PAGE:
Evidence - Signatures. 1475182 Ontario Inc. o/a Edges Contracting v. Ghotbi
In 1475182 Ontario Inc. o/a Edges Contracting v. Ghotbi (Div Ct, 2021) the Divisional Court considered electronic signatures as adequate to satisfy a statutory signature requirement (here the s.13 Limitations Act, 2002):
The Signature Requirement
 An acknowledgment of indebtedness is not effective, for the purposes of s. 13 of the Act, unless it is in writing and signed by the debtor or the debtor’s agent.
 There is no question that the purported acknowledgment here was in writing. The question is whether it was signed.
 The trial judge concluded that the requirements of s. 13(10) had been met. In my view, he was correct, although I would reach that conclusion in a slightly different manner than he did.
 The trial judge based his conclusion on the authenticity of the June 2, 2016 text messages, citing in support of that conclusion the case of Lev v. Serebrennikov, 2016 ONSC 2093. There, Patillo J., sitting as a single judge of the Divisional Court, considered whether an email, with the debtor’s name on it, could satisfy the requirements of s. 13 of the Act. He found that it could, saying “the issue in every case will be one of fact concerning authenticity.” (Para. 24).
 I agree that the signature requirement of s. 13(10) is grounded in concerns about authenticity. But the plain wording of the section cannot simply be ignored, in my view, even if the court is satisfied about authenticity by a means other than a signature.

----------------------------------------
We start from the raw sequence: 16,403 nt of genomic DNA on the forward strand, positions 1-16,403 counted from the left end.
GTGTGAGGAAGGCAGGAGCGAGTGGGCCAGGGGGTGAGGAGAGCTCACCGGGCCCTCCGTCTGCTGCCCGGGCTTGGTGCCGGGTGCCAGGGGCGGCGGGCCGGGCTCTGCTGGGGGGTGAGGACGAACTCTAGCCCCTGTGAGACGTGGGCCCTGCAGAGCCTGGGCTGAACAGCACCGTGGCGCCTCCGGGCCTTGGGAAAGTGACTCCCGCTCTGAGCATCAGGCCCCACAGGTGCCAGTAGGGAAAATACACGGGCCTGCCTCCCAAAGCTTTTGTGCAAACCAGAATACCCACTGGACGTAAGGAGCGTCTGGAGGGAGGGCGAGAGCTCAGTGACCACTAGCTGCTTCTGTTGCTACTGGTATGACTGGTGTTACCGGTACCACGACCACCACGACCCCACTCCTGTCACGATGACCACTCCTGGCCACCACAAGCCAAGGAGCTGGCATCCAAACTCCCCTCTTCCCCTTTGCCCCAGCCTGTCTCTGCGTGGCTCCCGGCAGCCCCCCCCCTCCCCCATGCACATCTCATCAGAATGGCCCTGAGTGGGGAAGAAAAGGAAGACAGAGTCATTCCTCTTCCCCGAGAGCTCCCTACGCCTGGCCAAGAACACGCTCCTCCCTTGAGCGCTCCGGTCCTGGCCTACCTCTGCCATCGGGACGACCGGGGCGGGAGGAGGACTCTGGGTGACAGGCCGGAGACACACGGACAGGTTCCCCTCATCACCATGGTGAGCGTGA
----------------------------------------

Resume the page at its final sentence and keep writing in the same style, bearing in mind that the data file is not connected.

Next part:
On the facts of the case at bar, Dr. Ghotbi’s texts were obviously not “signed” in the traditional sense. But s. 13(10) does not prescribe any particular type of signature.
 The world is changing. Everyone knows that. We live in a digital world now, much more than was the case when the Act came into force in 2002. It is incumbent upon the court to consider not just traditional means of affixing one’s signature to a document, but other, more modern means, including digital signatures.
 In this instance, there is no question about the authenticity of the text messages. There is no question that Dr. Ghotbi was the author of the June 2, 2016 texts in issue. From that perspective, the underlying purpose of s. 13(10) has been satisfied.
 I would also find that the express requirement of a signature is met in this case. Dr. Ghotbi used his cellular telephone to send and receive texts with Mr. Lupo. Dr. Ghotbi, like all other cellular telephone users, has a unique phone number linked with his phone. In fact, there will undoubtedly be other unique identifiers associated with Dr. Ghotbi’s phone including, without limitation, an International Mobile Equipment Identifier (IMEI) number. These unique identifiers provide, in effect, a digital signature on every message sent by the user of that particular device. Again, there is no dispute that the user of the device was Dr. Ghotbi and that he sent the texts in issue. In my view, that digital signature is sufficient to meet the requirements of s. 13(10) of the Act.